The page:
H. de Roos - Rodin´s Approach to Art


3. A harmony parallel to Nature 

But if Nature and Art would be identical, the artist would be superfluous. Rodin knows this as well.

After his Man with the Broken Nose, re-done in marble, was accepted at the Paris Salon in 1875, Rodin started to work on a standing male figure during his last years in Brussels. 

His model was the young Belgian soldier Auguste Neyt. Rodin wanted this sculpture to look as natural and realistic as possible, but when it was exhibited at the Cercle Artistique in Brussels in January 1877, the newspaper L'Etoile Belge raised the suspicion the plaster might have been produced by taking a plaster mould from the life model. 

Although the work was accepted in the Paris Salon as The Age of Bronze, this rumour was intolerable for Rodin, who went to great lengths to prove that his work actually deviated from his model´s appearance. 

For Rodin as well, Art involves stepping back from reality. In the words of Rodin´s contemporary, the painter Paul Cézanne: "Art is a harmony, parallel to Nature". 

Auguste Neyt, Rodin´s model,
photograph by
Gaudenzio Marco
1877, albumen print, 
Ph. 270 Musée Rodin

Age of Bronze, plaster,
 photograph by
Gaudenzio Marco, 
1877, albumen print, 
Ph. 269 Musée Rodin


Jean-Léon Gérôme, Pygmalion and Galatea,
Oil on canvas, Metropolitan Museum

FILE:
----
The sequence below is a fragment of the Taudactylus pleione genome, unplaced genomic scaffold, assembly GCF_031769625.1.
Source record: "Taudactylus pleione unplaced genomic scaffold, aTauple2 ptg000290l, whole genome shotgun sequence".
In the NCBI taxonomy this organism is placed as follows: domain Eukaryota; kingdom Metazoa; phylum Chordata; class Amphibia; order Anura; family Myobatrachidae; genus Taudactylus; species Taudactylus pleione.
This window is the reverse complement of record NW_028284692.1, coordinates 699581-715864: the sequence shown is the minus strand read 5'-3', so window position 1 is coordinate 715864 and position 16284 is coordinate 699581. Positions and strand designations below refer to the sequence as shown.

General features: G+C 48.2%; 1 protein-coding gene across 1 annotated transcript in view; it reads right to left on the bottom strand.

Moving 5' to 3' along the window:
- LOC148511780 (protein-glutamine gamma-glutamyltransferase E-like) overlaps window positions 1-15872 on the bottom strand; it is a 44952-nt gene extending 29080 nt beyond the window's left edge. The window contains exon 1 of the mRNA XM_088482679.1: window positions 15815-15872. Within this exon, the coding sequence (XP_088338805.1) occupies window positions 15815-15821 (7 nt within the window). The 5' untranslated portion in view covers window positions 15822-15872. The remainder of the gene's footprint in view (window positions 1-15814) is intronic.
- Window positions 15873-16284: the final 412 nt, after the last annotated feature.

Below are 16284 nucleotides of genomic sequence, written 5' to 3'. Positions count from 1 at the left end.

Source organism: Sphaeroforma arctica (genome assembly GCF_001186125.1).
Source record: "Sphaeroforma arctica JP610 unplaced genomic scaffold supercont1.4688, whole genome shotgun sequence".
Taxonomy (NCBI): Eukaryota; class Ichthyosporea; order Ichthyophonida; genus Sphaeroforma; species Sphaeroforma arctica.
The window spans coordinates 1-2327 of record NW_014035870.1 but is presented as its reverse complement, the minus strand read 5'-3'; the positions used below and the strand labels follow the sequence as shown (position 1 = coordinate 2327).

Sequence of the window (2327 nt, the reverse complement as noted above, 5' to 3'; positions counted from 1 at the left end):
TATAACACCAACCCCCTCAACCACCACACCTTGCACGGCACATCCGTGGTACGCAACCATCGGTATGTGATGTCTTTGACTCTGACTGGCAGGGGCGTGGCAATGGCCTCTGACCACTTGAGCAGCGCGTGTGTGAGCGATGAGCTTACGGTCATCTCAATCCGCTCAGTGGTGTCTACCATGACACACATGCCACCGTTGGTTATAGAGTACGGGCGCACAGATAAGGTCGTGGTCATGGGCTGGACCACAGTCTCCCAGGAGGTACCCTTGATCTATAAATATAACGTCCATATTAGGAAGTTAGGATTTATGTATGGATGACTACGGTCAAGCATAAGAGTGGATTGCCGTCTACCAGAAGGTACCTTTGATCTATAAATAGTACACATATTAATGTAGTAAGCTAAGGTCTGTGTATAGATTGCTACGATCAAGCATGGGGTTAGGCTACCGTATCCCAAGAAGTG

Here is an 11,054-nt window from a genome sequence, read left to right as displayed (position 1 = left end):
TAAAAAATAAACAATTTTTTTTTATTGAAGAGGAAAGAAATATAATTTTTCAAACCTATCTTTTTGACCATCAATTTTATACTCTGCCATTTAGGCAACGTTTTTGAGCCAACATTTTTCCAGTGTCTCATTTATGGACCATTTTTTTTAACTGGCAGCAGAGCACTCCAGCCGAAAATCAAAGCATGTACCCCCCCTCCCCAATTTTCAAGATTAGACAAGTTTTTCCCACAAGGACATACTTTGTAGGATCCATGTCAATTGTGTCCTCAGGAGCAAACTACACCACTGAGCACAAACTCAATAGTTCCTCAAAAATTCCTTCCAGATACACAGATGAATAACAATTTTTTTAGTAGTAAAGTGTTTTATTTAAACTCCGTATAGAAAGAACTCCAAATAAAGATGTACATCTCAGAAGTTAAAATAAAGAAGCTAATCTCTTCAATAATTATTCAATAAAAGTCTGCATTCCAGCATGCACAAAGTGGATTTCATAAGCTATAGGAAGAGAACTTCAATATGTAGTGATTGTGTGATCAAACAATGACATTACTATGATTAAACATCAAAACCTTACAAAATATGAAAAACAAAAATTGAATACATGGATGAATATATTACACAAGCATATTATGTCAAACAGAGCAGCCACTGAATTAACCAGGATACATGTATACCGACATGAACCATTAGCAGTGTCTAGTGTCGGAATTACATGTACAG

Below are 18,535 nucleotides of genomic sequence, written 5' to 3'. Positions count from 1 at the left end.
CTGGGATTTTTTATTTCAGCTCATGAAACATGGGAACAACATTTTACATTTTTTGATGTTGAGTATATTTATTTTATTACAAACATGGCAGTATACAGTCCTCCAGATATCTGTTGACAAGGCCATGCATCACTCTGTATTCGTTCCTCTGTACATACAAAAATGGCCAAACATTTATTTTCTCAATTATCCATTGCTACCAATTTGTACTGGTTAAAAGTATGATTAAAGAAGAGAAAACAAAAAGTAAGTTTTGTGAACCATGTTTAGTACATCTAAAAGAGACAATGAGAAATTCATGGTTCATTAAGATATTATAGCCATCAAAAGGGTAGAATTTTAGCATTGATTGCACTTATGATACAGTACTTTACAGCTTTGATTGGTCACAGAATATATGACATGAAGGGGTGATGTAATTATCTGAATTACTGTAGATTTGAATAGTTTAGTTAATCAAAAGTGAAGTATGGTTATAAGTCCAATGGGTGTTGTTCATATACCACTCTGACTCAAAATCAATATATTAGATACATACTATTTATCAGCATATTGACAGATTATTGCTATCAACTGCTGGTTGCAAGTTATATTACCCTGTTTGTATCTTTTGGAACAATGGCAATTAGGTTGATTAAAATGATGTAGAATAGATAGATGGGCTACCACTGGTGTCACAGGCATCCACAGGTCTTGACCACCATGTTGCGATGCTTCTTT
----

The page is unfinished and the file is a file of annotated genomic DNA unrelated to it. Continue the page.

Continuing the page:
For the Belgian art historian France Borel, the artist produces a double of his model, his object of desire, so that he can possess it in a magical way. According to Plinius the Elder, the first sculpture would have been created by the daughter of a potter in Sykion. When her beloved was to leave her for a dangerous journey, she made a lamp cast a shadow of the young man against the wall, and drew a line around the silhouette; her father covered the portrait with clay and baked this model in his furnace, together with the other pottery. This way, the girl could preserve her lover´s presence, even after he was gone. 

For Pygmalion, King of Cyprus, who desperately adored the perfect ivory statue he had carved, his sculpture finally became alive. Rodin depicted the theme as well: the artist as the creator of life - but a life that listens to its own law and obeys the particular rules of the medium in which it is produced. 




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